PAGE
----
We determined that the majority of the CD4+ T cells in GALT of uninfected healthy animals were CD95+ CD28+ CD27+ CCR7+ and identified as central memory T cells according to previous definitions (4, 29, 30, 57). However, 30 to 40% of these “central” memory cells had down-regulated CCR7, suggesting that they could represent an intermediate phenotype, transitioning between central memory and effector phenotypes (2, 10, 56, 58). Since the majority of CD4+ T cells in the GALT express CCR5 mRNA but not necessarily CCR5 protein (9), we propose that the rhesus GALT contains two transitional central memory intermediates (CCR7+ CD28+ CD27+, which may be CCR5+/−, and CCR7− CD28+ CD27+, which may be CCR5+/−) and fully differentiated effector memory (CCR7− CD28− CD27− CCR5+). The earliest transitional CD4+ T cells (CCR7+ CD28+ CD27+) would be more like central memory and thus more protected from SIV infection, as observed in this study. Further analysis of the CCR5 expression of these three CD4+ T-cell populations is warranted. Since central memory feeds the effector memory pool in lungs, the presence of this differentiating T-cell subset (CCR7+ CD28+ CD27+ CCR5+/−) in GALT is not surprising (40). In SIV-infected animals, a severe loss of effector memory CD4+ T cells was seen in GALT as early as 1 week postinfection during the primary infection stage. In addition, a loss from SIV-infected animals of the Ki-67+ CM CD4+ T-cell pool, present in uninfected healthy macaques, was observed and suggests that CM cells were either rapidly transitioning to an EM phenotype and subsequently depleted by infection or were lost as CM due to their proliferative state (52, 71).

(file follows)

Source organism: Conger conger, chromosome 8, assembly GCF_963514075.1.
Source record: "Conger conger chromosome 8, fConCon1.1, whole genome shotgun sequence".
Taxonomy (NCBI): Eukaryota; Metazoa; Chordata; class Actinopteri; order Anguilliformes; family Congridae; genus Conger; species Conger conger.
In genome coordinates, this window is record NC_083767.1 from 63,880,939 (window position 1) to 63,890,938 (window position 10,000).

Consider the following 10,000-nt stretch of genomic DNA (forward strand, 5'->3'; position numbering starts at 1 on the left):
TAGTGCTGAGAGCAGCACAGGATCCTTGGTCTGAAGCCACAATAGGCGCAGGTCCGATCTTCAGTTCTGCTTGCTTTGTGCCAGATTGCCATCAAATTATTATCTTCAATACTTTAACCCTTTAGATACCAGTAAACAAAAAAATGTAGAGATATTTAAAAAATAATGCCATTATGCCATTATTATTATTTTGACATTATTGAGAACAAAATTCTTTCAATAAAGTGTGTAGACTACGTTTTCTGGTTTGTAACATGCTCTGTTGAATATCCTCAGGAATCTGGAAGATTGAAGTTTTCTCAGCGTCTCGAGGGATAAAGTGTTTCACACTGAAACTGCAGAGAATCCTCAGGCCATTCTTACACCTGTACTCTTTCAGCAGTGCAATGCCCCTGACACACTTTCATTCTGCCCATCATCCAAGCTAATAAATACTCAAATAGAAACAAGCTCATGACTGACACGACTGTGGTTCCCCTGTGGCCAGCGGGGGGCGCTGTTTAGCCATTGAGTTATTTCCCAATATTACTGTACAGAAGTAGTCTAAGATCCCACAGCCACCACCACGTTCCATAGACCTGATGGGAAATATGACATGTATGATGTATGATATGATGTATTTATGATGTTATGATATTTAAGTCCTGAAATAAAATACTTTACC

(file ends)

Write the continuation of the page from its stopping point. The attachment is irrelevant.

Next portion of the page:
An increase in central memory CD4+ T cells was observed in both PSI and CSI animals after 30 weeks of ART compared to untreated SIV+ animals. However, PSI animals accumulated high levels of CM cells more rapidly in GALT at an earlier time point in therapy than CSI animals. This is in agreement with previous studies reporting a correlation between preservation of CM CD4+ T cells in peripheral blood of HIV-infected patients or vaccinated SIV-infected macaques with protection from disease (32, 42). We have previously determined that low-level viral replication in the GALT can contribute to continued CD4+ T-cell depletion by causing the CM pool to differentiate into effectors (71). Although CM CD4+ T cells are more resistant to loss from SIV, a reduction in this pool occurs in SIV infection (8, 52, 71). Our findings suggest that early initiation of ART may lead to an overall improvement in the pathogenesis of the intestinal mucosa and thereby decrease the rate of transition of CM to EM. A continued loss of the EM pool could strain the remaining CM pool to provide effector CD4+ T-cell replacements. Therapeutics with an ability to enhance the recruitment or differentiation of CM CD4+ T cells in human GALT during the initial stages of HAART may prove to be more effective in promoting gut mucosal immune restoration.